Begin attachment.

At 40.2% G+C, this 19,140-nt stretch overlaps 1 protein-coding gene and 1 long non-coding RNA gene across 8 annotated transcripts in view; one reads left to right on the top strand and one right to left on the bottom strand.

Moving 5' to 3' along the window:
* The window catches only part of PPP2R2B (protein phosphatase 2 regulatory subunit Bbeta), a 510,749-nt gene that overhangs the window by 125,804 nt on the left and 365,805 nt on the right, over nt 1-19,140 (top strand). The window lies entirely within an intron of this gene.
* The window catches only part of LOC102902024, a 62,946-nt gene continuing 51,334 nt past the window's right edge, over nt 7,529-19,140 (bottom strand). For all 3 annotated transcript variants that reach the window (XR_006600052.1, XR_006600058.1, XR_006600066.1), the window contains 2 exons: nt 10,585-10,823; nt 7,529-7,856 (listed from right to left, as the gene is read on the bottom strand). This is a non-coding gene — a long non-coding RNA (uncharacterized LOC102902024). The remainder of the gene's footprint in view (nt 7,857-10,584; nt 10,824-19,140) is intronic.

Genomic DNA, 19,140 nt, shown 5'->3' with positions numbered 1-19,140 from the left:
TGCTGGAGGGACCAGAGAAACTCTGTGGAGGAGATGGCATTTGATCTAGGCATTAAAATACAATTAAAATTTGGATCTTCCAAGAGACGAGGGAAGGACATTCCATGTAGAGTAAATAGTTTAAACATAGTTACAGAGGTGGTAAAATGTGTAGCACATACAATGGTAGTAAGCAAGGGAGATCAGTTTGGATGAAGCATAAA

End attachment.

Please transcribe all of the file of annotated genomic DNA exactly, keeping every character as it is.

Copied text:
At 40.2% G+C, this 19,140-nt stretch overlaps 1 protein-coding gene and 1 long non-coding RNA gene across 8 annotated transcripts in view; one reads left to right on the top strand and one right to left on the bottom strand.

Moving 5' to 3' along the window:
* The window catches only part of PPP2R2B (protein phosphatase 2 regulatory subunit Bbeta), a 510,749-nt gene that overhangs the window by 125,804 nt on the left and 365,805 nt on the right, over nt 1-19,140 (top strand). The window lies entirely within an intron of this gene.
* The window catches only part of LOC102902024, a 62,946-nt gene continuing 51,334 nt past the window's right edge, over nt 7,529-19,140 (bottom strand). For all 3 annotated transcript variants that reach the window (XR_006600052.1, XR_006600058.1, XR_006600066.1), the window contains 2 exons: nt 10,585-10,823; nt 7,529-7,856 (listed from right to left, as the gene is read on the bottom strand). This is a non-coding gene — a long non-coding RNA (uncharacterized LOC102902024). The remainder of the gene's footprint in view (nt 7,857-10,584; nt 10,824-19,140) is intronic.

Genomic DNA, 19,140 nt, shown 5'->3' with positions numbered 1-19,140 from the left:
TGCTGGAGGGACCAGAGAAACTCTGTGGAGGAGATGGCATTTGATCTAGGCATTAAAATACAATTAAAATTTGGATCTTCCAAGAGACGAGGGAAGGACATTCCATGTAGAGTAAATAGTTTAAACATAGTTACAGAGGTGGTAAAATGTGTAGCACATACAATGGTAGTAAGCAAGGGAGATCAGTTTGGATGAAGCATAAA